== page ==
Scope and Content
Title: Stanislaw Mikolajczyk Papers,
Date (inclusive): 1899-1966
Collection number: 78111
Creator: Mikolajczyk, Stanislaw, 1901-1966
207 manuscript boxes, 9 oversize boxes
(92 linear feet)
Hoover Institution Archives
Stanford, California 94305-6010
Abstract: Correspondence, speeches and writings, reports, notes, newsletters, clippings, photographs, tape recordings, motion picture
film, and printed matter, relating to communism in Eastern Europe and Poland, agriculture in Poland, Polish politics, especially
during World War II, Polish-Soviet relations, the International Peasant Union, the Polskie Stronnictwo Ludowe, and Polish
Physical Location: Hoover Institution Archives
Collection open for research.
The Hoover Institution Archives only allows access to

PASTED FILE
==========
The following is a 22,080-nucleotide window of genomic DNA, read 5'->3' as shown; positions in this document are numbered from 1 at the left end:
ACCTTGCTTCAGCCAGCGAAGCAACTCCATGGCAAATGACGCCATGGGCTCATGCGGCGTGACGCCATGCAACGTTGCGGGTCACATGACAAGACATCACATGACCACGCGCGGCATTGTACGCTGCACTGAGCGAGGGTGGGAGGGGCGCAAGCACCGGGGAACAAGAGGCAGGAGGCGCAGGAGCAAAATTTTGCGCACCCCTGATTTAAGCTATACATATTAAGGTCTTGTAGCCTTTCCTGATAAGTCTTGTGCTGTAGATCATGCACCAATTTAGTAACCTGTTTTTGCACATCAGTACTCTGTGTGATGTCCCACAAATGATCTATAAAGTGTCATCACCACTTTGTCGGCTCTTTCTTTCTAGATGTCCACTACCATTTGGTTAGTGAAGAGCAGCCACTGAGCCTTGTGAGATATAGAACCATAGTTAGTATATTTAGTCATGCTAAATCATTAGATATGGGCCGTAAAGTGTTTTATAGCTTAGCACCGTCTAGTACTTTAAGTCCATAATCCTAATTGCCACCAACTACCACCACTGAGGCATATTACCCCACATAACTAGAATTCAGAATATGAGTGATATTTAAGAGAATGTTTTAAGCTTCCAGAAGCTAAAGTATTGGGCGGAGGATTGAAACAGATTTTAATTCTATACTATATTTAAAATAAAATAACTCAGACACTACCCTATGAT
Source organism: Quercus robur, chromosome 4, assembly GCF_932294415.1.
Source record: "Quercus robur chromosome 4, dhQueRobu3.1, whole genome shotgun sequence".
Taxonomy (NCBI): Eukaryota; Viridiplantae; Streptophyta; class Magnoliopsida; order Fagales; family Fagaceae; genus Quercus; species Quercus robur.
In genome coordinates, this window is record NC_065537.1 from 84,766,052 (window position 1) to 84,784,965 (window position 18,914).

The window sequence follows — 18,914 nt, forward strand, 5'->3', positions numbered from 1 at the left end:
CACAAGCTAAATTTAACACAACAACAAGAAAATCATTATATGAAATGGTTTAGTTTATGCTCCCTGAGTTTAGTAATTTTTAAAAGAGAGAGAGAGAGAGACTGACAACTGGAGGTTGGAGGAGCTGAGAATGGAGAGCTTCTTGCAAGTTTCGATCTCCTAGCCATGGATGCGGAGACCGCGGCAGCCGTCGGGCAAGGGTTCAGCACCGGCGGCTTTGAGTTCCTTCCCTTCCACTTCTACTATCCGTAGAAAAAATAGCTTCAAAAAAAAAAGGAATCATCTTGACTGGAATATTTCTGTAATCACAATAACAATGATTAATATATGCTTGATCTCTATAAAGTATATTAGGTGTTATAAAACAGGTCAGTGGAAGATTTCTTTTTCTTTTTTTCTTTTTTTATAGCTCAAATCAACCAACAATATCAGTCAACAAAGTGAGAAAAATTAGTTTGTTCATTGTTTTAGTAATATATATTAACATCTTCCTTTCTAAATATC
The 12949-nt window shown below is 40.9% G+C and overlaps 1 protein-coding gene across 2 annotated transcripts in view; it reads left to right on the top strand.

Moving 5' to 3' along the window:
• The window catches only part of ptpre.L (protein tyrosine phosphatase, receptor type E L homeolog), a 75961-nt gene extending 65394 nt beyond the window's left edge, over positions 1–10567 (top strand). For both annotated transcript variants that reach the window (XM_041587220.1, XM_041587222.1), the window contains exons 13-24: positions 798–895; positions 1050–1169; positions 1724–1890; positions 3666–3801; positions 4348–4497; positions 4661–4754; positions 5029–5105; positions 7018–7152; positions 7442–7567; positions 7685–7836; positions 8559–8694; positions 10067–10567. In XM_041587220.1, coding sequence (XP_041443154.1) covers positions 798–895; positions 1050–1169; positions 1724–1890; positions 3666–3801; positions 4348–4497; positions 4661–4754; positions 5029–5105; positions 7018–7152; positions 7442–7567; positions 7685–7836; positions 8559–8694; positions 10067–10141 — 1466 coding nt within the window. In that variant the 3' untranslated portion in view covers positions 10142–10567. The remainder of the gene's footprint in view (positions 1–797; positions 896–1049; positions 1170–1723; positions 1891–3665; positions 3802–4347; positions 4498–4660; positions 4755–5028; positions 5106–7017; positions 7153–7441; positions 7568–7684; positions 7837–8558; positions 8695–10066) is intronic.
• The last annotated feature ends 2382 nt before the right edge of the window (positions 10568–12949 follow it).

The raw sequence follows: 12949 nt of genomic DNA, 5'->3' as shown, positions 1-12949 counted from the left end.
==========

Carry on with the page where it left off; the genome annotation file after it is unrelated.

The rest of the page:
copies of audiovisual items. To listen to sound recordings or to view videos or films during your visit, please contact the Archives
at least two working days before your arrival. We will then advise you of the accessibility of the material you wish to see
or hear. Please note that not all audiovisual material is immediately accessible.
For copyright status, please contact
the Hoover Institution Archives.
[Identification of item], Stanislaw Mikolajczyk Papers, [Box no.], Hoover Institution
Alternative Form Available
Also available on microfilm (233 reels).
International Peasant Union.
Polskie Stronnictwo Ludowe (1945-1949)
Anti-communist movements--United States.
World War, 1939-1945.
World War, 1939-1945--Poland.
Poland--Foreign relations--Soviet Union.
Poland--Politics and government.